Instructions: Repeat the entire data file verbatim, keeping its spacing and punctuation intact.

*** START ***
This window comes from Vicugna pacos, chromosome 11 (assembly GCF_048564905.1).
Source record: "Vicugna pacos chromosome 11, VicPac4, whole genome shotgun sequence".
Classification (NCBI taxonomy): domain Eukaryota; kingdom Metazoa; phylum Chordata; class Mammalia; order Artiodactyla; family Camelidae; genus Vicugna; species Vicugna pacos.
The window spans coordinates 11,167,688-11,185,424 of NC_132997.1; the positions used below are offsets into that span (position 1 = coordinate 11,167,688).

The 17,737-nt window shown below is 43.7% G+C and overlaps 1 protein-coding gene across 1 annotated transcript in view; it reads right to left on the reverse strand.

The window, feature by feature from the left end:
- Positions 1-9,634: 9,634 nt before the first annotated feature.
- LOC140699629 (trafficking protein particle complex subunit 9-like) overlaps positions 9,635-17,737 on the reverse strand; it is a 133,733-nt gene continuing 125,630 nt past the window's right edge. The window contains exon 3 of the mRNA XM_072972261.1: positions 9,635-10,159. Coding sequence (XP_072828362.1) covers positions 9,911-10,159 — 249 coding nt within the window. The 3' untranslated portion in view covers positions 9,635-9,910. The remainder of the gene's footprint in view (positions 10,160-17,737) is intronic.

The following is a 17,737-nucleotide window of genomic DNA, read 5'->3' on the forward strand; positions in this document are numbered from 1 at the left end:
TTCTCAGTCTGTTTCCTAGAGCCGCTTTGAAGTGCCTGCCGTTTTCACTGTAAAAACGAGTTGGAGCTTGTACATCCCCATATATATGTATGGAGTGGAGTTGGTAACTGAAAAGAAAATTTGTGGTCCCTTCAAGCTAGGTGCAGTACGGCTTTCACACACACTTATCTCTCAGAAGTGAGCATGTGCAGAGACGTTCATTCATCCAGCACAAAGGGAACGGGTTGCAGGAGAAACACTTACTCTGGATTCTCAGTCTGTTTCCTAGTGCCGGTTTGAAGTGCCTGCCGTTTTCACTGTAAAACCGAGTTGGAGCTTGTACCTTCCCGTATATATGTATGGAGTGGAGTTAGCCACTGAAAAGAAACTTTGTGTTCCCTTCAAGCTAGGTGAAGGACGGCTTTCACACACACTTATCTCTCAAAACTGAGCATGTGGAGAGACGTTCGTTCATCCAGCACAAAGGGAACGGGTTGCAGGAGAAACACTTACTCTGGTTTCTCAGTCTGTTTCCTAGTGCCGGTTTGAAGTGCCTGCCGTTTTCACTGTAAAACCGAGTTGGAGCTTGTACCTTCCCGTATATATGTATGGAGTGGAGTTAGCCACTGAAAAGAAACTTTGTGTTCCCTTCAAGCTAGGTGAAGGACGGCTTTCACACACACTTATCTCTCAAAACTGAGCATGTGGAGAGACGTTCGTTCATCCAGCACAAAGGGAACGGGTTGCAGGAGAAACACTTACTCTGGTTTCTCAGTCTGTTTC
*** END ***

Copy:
This window comes from Vicugna pacos, chromosome 11 (assembly GCF_048564905.1).
Source record: "Vicugna pacos chromosome 11, VicPac4, whole genome shotgun sequence".
Classification (NCBI taxonomy): domain Eukaryota; kingdom Metazoa; phylum Chordata; class Mammalia; order Artiodactyla; family Camelidae; genus Vicugna; species Vicugna pacos.
The window spans coordinates 11,167,688-11,185,424 of NC_132997.1; the positions used below are offsets into that span (position 1 = coordinate 11,167,688).

The 17,737-nt window shown below is 43.7% G+C and overlaps 1 protein-coding gene across 1 annotated transcript in view; it reads right to left on the reverse strand.

The window, feature by feature from the left end:
- Positions 1-9,634: 9,634 nt before the first annotated feature.
- LOC140699629 (trafficking protein particle complex subunit 9-like) overlaps positions 9,635-17,737 on the reverse strand; it is a 133,733-nt gene continuing 125,630 nt past the window's right edge. The window contains exon 3 of the mRNA XM_072972261.1: positions 9,635-10,159. Coding sequence (XP_072828362.1) covers positions 9,911-10,159 — 249 coding nt within the window. The 3' untranslated portion in view covers positions 9,635-9,910. The remainder of the gene's footprint in view (positions 10,160-17,737) is intronic.

The following is a 17,737-nucleotide window of genomic DNA, read 5'->3' on the forward strand; positions in this document are numbered from 1 at the left end:
TTCTCAGTCTGTTTCCTAGAGCCGCTTTGAAGTGCCTGCCGTTTTCACTGTAAAAACGAGTTGGAGCTTGTACATCCCCATATATATGTATGGAGTGGAGTTGGTAACTGAAAAGAAAATTTGTGGTCCCTTCAAGCTAGGTGCAGTACGGCTTTCACACACACTTATCTCTCAGAAGTGAGCATGTGCAGAGACGTTCATTCATCCAGCACAAAGGGAACGGGTTGCAGGAGAAACACTTACTCTGGATTCTCAGTCTGTTTCCTAGTGCCGGTTTGAAGTGCCTGCCGTTTTCACTGTAAAACCGAGTTGGAGCTTGTACCTTCCCGTATATATGTATGGAGTGGAGTTAGCCACTGAAAAGAAACTTTGTGTTCCCTTCAAGCTAGGTGAAGGACGGCTTTCACACACACTTATCTCTCAAAACTGAGCATGTGGAGAGACGTTCGTTCATCCAGCACAAAGGGAACGGGTTGCAGGAGAAACACTTACTCTGGTTTCTCAGTCTGTTTCCTAGTGCCGGTTTGAAGTGCCTGCCGTTTTCACTGTAAAACCGAGTTGGAGCTTGTACCTTCCCGTATATATGTATGGAGTGGAGTTAGCCACTGAAAAGAAACTTTGTGTTCCCTTCAAGCTAGGTGAAGGACGGCTTTCACACACACTTATCTCTCAAAACTGAGCATGTGGAGAGACGTTCGTTCATCCAGCACAAAGGGAACGGGTTGCAGGAGAAACACTTACTCTGGTTTCTCAGTCTGTTTC